If you're committed to becoming a financially secure senior, you can take advantage of accounts created to make saving easier by providing you with generous tax breaks. In fact, there are three key retirement accounts you can use to amass a substantial nest egg with a little help from the government.
Your 401(k) plan
Around three-fourths of employers in the U.S. offered access to a 401(k) plan to workers in 2016, while those who are self-employed can open a one-participant 401(k) as long as they have no employees other than their spouse. If you have access to a 401(k) at work, or can open one yourself, you can contribute up to $18,000 tax-free in 2017. If you're 50 or older, catch-up contributions allow you to bump this contribution to $24,000.
Because a 401(k) allows you to invest with pre-tax funds, your $18,000 contribution will net you a $5,400 discount on your taxes if you are in the 30% tax bracket, so your contribution would only reduce your take-home pay by $12,600. Many employers match a percentage of contributions, so if you were earning $80,000 and your employer matched 6% of your salary, your employer would provide another $4,800 in essentially free money. You'd take home $12,600 less but would put $22,800 into retirement savings each year.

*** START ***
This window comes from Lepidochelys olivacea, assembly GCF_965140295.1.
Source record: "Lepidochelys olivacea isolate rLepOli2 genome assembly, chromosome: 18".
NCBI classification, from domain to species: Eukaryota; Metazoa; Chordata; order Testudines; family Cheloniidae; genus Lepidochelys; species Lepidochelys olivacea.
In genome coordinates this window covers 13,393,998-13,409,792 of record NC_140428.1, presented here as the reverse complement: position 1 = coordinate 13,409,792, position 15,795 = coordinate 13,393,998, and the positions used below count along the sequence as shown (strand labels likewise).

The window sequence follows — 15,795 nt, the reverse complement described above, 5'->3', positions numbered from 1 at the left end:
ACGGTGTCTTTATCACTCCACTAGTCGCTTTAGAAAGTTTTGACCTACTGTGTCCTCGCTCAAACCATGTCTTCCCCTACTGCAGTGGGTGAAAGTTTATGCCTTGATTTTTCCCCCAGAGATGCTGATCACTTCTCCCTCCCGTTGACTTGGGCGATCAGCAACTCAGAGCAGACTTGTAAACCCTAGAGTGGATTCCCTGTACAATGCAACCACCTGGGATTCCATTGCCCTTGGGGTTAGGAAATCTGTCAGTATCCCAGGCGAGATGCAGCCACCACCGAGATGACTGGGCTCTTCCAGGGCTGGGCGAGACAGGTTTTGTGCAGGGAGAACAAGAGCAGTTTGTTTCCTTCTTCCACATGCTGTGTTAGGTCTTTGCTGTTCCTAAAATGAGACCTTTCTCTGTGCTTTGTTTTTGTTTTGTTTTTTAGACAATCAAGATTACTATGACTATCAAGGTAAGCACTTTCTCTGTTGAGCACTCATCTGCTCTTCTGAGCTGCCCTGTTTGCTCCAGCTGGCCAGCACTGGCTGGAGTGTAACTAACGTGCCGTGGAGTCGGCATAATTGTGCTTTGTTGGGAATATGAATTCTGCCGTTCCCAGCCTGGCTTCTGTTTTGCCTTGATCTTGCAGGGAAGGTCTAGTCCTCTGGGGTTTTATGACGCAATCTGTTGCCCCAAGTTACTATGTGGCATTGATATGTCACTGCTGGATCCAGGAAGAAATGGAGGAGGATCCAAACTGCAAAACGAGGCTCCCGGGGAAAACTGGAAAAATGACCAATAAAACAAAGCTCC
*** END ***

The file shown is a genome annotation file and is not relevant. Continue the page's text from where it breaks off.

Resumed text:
An Individual Retirement Account (IRA) also gives you tax breaks for saving for your future, and you don't need an employer to create one. Depending upon your income, you can contribute up to $5,500 with pre-tax funds to an IRA if you're under 50, and up to $6,500 if you're over 50, as of 2017. If you're in the 30% tax bracket, you'd save $1,650 on your taxes by maxing out your IRA, so your annual contribution would cost you just $3,850.
Health Savings Accounts (HSAs) allow you to invest with pre-tax funds, provided you have a "high-deductible" health plan, which most plans are these days. As of 2017, your plan must have an individual deductible of at least $1,300 or a family deductible of $3,600. You're allowed to invest as much as $3,400 per person and $6,750 per family, with people 55 and up entitled to an additional $1,000 catch-up contribution. If you're in the 30% tax bracket and you max out your $3,400 contribution, you'll get a $1020 tax break and reduce your take-home pay by $2,380 to make your maximum contribution. If you begin saving later, at age 45, you'll have around $149,141 by age 65. The money from your HSA can then be withdrawn tax free to pay for out-of-pocket healthcare expenditures.
While it may seem like a lot to invest in all three of these tax-advantaged accounts, this is an opportunity to have the government subsidize your savings. Even if you can't quite max them all out, contributing cash to each could still leave you in very good shape when retirement arrives. For more strategies on how to prepare for your best retirement, give us a call at Penny Lane Financial.